On this page
- Departments (1)
- Text (3)
Note: This text has been automatically extracted via Optical Character Recognition (OCR) software. The text has not been manually corrected and should not be relied on to be an accurate representation of the item.
Additionally, when viewing full transcripts, extracted text may not be in the same order as the original document.
profound respect for not only her testamentary dispositions , but have already displayed an anxiety to give effect to every wish and intention which they can reasonably believe to have been entertained by her .
Her unpublished work , which will form three volumes in octavo , is entitled , " Considerations on the Principal Events of the French Revolution / ' The principal part , amounting to two-thirds of the whole , extending from the first administration of M .
Necker to the battle of Waterloo , is finished and corrected by her own hand . The style seems scarcely to need the last touches which she was accustomed to bestow on her writings as they were passing through the press .
Though she shunned the pretensions which would have been implied in the title of " A Parallel between the English and French Revolutions , " yet the very nature of the subject frequently presented that comparison to her mind . The unhappy results of the
attempts of France to become free 3 turned her eyes to the only great nation of Europe which still maintains her liberty . Towards the free Constitution of England she felt a reverence which indeed can hardly be too
great , and for the national character an admiration deeper than is commonly preserved in familiar intercourse with nations or individuals j though in her mind perfectly reconcilable with a warm love of her native
country , and a preference for the society of her countrymen , over that of those whom she might sometimes regard with more distant respect . Veneration for the seat of liberty , and
sensibility to the honour and happiness of France , were , indeed , naturally corrected by the filial affection which was the ruling sentiment of her life . To England her third volume is de-
DOMEST 1 C . Religious . Ordination of Mr , Gqskell at Thome . Among the " peculiarities which mark the different denominations of Christians , few have been more variously ' modified , than the ordination of ministers over Christian congrega-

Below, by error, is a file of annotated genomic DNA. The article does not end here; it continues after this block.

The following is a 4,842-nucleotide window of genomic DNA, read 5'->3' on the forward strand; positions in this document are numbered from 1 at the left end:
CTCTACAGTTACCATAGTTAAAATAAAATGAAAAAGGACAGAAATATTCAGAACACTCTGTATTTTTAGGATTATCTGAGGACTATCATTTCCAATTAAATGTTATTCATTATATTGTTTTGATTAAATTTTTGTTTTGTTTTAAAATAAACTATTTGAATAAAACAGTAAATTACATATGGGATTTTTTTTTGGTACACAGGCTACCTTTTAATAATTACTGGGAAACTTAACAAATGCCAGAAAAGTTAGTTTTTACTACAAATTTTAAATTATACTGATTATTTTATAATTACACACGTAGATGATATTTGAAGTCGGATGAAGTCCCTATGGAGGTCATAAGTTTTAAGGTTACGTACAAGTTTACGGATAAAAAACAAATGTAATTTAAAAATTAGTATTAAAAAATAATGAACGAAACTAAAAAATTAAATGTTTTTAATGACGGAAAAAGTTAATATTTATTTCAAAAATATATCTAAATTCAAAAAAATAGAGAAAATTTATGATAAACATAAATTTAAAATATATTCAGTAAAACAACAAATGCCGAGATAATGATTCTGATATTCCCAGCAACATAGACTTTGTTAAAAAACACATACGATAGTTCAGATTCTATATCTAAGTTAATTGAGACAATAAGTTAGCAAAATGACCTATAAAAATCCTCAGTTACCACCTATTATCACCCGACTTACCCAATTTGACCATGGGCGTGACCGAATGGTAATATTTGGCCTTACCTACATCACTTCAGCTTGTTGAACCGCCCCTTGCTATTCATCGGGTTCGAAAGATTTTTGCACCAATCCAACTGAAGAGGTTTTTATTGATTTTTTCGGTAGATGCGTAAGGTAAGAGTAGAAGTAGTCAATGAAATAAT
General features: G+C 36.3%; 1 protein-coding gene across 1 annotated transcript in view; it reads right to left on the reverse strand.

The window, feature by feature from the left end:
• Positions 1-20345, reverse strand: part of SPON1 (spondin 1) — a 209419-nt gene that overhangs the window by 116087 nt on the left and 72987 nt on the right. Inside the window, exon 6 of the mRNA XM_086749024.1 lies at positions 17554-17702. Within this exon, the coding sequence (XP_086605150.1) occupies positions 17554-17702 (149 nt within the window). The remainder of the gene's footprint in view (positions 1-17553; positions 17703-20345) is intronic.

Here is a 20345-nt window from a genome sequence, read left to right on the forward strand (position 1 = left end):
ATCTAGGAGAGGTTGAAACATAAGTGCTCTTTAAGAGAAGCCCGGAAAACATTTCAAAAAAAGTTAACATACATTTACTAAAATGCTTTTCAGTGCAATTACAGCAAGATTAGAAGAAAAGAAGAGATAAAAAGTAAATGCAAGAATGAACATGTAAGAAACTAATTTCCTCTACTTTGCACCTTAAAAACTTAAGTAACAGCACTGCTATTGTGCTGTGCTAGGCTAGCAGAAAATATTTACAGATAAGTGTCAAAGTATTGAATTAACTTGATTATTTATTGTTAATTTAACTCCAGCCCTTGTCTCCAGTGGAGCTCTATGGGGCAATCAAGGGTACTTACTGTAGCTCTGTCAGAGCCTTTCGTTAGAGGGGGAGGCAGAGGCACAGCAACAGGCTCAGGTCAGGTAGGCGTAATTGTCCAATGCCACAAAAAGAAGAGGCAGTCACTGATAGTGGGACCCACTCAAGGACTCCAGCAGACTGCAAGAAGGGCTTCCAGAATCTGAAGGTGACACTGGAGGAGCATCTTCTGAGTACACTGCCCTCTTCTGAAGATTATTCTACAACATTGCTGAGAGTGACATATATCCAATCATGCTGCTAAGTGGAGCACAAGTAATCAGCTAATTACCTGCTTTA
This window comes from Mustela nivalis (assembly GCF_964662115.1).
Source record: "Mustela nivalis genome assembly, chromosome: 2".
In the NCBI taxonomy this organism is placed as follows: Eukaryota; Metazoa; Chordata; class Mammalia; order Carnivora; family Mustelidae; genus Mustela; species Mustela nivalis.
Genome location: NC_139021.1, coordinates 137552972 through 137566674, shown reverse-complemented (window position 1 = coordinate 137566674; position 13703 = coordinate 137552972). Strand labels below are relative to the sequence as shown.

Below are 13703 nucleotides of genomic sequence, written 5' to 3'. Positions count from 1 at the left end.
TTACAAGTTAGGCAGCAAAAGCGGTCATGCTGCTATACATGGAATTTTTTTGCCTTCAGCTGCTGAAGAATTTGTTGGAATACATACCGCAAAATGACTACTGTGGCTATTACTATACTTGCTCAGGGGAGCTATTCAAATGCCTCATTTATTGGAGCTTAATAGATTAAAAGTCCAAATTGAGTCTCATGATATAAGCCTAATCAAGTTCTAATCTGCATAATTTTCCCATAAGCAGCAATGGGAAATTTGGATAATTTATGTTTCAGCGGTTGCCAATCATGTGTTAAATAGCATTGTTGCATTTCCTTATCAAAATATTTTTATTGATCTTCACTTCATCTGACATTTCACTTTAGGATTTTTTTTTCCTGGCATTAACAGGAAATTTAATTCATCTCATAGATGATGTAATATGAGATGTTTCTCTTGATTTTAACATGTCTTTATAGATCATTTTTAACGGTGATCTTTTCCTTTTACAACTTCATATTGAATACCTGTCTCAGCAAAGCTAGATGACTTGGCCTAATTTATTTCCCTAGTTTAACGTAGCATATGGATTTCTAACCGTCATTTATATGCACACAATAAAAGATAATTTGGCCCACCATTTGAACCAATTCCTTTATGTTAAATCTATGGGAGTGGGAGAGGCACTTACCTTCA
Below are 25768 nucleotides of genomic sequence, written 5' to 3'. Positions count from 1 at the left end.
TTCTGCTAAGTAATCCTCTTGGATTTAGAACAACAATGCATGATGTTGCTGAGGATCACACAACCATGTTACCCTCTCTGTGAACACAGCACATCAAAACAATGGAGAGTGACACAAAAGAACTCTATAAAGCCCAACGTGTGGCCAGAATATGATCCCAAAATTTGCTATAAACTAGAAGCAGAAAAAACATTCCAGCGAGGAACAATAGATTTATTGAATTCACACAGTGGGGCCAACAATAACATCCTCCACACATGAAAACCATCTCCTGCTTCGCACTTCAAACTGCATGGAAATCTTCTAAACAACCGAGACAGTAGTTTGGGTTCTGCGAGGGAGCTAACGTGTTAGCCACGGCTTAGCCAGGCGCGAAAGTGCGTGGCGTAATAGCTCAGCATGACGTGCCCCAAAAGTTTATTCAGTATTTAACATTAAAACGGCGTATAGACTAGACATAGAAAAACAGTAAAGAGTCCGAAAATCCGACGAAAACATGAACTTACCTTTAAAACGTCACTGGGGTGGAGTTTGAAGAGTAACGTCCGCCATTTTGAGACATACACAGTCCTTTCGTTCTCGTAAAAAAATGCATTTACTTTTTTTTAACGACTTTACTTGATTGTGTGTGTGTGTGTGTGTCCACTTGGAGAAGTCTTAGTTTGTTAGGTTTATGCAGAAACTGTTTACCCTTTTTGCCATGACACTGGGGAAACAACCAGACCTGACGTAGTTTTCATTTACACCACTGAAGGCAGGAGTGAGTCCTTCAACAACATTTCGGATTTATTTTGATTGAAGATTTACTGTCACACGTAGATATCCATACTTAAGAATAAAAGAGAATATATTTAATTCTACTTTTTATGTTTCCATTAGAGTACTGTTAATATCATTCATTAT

dicated . The object of it is , to describe the society and the government of this country as they appeared to her during her last visit , with very favourable opportunities of observation , and at one of the most critical moments in the history of Europe . The whole of
that volume has not received the last polish ; a circumstance peculiarly unfortunate in the case of a writer , who , with all her ardour and boldness of expression , never presumed to offer any composition to the public till it had undergone frequent , patient , and singularly minute revisals .
She has left the care of her Manuscripts to the Duke de Broglie , the Baron de Stael , and the celebrated Mr . William Augustus Schlegel , who will certainly approve themselves worthy of her confidence in the performance of their somewhat delicate task , respecting the unfinished part of the work which thev are about to
publish . This publication , agreeable to her desire , will be followed by a complete edition of her writings , which will contain some new matter , and much important correction of her early productions , intended to bring them more near to the standard of her mature and
final opinions . It will also contain an authentic account of her life , which , in her case , will at least soon terminate the circulation of those narratives , which are not likely to spare her memory , as
they have attended the death of almost every considerable person in our time ; seeking a dishonest profit by the gratification at best of vicious curiosity , and often a jealousy and malice , at the expense of inevitable falsehood , of cruel wounds inflicted on the most
virtuous affections , and of a savage violation of the sanctuary of private life .
tions . Whilst some , Considering the service in an improper light , have acted as if they wished rather to establish their own authority and power over the consciences of men , than to give that instruction and important advice to their younger brethren which the occasion required ; others ,
556 Intelligence . —Ordination of Mr . Gaskell at Thome .
Monthly Repository (1806-1838) and Unitarian Chronicle (1832-1833), Sept. 2, 1817, page 556, in the Nineteenth-Century Serials Edition (2008; 2018) ncse.ac.uk/periodicals/mruc/issues/vm2-ncseproduct2468/page/44/